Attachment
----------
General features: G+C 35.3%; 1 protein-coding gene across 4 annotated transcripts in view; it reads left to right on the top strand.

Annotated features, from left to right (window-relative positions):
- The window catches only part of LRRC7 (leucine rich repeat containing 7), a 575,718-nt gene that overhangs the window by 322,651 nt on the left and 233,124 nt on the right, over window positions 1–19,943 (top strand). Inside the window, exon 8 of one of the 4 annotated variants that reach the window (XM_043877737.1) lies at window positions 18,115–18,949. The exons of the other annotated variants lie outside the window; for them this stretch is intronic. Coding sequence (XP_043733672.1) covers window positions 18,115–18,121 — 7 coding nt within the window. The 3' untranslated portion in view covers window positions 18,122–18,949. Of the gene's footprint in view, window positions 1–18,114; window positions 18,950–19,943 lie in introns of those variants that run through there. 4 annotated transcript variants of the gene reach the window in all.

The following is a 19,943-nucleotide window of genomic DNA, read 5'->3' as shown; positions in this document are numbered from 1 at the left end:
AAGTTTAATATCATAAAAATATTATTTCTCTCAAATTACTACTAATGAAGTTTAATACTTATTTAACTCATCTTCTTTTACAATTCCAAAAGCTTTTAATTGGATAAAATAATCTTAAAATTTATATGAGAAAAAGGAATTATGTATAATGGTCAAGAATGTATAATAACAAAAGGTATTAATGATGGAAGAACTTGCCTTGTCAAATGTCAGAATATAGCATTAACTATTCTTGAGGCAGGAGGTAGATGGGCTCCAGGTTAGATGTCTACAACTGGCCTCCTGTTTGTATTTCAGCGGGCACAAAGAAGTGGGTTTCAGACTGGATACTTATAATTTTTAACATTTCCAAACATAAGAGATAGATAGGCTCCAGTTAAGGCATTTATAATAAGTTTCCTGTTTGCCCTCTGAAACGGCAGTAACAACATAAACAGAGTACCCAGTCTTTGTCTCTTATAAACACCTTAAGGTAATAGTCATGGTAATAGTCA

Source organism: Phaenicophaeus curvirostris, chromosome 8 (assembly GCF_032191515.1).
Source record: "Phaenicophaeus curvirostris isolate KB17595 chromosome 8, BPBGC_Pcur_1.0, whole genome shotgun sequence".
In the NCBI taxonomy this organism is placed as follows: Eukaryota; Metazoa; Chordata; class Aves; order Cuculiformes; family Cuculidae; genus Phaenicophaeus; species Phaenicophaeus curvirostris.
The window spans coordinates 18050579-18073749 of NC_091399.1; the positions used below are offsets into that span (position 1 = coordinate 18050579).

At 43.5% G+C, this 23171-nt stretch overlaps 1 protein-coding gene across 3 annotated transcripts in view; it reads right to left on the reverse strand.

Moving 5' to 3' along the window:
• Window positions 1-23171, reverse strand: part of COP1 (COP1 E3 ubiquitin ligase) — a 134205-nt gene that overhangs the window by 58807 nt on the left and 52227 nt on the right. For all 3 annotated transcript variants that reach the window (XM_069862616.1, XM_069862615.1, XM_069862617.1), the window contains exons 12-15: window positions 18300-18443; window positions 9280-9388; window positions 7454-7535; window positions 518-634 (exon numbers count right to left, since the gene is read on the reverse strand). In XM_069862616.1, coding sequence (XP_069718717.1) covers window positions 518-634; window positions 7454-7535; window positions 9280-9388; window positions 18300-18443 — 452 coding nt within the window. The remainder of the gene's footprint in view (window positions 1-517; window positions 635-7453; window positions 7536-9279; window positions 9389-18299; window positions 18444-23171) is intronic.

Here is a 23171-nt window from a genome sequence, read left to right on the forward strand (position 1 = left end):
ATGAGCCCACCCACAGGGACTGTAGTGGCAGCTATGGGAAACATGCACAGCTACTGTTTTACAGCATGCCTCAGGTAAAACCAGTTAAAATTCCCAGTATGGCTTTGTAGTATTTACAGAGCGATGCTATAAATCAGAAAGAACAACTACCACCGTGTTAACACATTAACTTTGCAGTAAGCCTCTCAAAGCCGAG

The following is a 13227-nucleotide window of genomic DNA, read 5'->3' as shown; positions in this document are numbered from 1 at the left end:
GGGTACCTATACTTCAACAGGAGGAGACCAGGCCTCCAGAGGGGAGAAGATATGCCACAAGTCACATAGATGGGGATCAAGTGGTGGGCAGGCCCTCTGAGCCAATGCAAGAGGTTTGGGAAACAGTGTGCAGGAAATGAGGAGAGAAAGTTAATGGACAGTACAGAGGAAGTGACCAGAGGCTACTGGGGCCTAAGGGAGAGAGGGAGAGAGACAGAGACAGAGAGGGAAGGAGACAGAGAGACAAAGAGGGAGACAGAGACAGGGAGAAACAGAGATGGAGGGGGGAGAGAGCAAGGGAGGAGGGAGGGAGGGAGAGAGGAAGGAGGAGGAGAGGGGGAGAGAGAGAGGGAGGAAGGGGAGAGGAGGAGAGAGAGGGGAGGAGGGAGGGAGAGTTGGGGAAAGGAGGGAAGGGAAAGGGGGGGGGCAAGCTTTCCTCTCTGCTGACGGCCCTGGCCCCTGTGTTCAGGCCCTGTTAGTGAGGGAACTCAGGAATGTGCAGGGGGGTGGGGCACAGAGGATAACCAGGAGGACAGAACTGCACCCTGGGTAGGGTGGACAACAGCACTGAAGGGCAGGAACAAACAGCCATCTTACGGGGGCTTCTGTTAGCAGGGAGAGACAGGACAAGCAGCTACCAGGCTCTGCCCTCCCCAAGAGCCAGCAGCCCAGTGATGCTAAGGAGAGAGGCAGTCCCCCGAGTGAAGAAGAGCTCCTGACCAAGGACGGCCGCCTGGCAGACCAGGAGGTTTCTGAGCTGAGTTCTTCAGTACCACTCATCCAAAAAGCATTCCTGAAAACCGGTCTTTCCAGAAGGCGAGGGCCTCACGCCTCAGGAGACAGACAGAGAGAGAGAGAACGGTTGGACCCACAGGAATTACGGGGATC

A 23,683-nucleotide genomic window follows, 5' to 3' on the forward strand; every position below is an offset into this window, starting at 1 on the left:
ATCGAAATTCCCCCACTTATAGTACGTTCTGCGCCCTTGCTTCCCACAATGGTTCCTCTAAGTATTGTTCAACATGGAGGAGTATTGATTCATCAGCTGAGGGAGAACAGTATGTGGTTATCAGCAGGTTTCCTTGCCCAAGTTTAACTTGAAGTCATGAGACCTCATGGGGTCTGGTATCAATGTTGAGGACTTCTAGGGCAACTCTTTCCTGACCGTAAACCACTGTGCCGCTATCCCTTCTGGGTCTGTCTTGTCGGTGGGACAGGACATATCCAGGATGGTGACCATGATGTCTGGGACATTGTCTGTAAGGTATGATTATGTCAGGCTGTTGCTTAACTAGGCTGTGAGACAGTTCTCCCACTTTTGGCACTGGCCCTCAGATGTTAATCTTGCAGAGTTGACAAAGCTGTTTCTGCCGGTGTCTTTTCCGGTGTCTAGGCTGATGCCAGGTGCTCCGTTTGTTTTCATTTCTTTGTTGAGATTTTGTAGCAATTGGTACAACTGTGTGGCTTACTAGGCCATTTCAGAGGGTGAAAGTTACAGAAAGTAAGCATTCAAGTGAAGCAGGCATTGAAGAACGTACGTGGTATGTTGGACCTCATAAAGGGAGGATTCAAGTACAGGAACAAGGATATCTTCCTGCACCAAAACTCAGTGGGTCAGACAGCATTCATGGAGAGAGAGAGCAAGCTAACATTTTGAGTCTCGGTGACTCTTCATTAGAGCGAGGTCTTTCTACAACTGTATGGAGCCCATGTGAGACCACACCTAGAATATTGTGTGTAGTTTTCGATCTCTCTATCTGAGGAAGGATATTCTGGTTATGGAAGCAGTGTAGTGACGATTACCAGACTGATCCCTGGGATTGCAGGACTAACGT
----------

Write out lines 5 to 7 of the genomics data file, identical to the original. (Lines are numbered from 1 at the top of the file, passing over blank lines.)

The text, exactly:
AAGTTTAATATCATAAAAATATTATTTCTCTCAAATTACTACTAATGAAGTTTAATACTTATTTAACTCATCTTCTTTTACAATTCCAAAAGCTTTTAATTGGATAAAATAATCTTAAAATTTATATGAGAAAAAGGAATTATGTATAATGGTCAAGAATGTATAATAACAAAAGGTATTAATGATGGAAGAACTTGCCTTGTCAAATGTCAGAATATAGCATTAACTATTCTTGAGGCAGGAGGTAGATGGGCTCCAGGTTAGATGTCTACAACTGGCCTCCTGTTTGTATTTCAGCGGGCACAAAGAAGTGGGTTTCAGACTGGATACTTATAATTTTTAACATTTCCAAACATAAGAGATAGATAGGCTCCAGTTAAGGCATTTATAATAAGTTTCCTGTTTGCCCTCTGAAACGGCAGTAACAACATAAACAGAGTACCCAGTCTTTGTCTCTTATAAACACCTTAAGGTAATAGTCATGGTAATAGTCA

Source organism: Phaenicophaeus curvirostris, chromosome 8 (assembly GCF_032191515.1).
Source record: "Phaenicophaeus curvirostris isolate KB17595 chromosome 8, BPBGC_Pcur_1.0, whole genome shotgun sequence".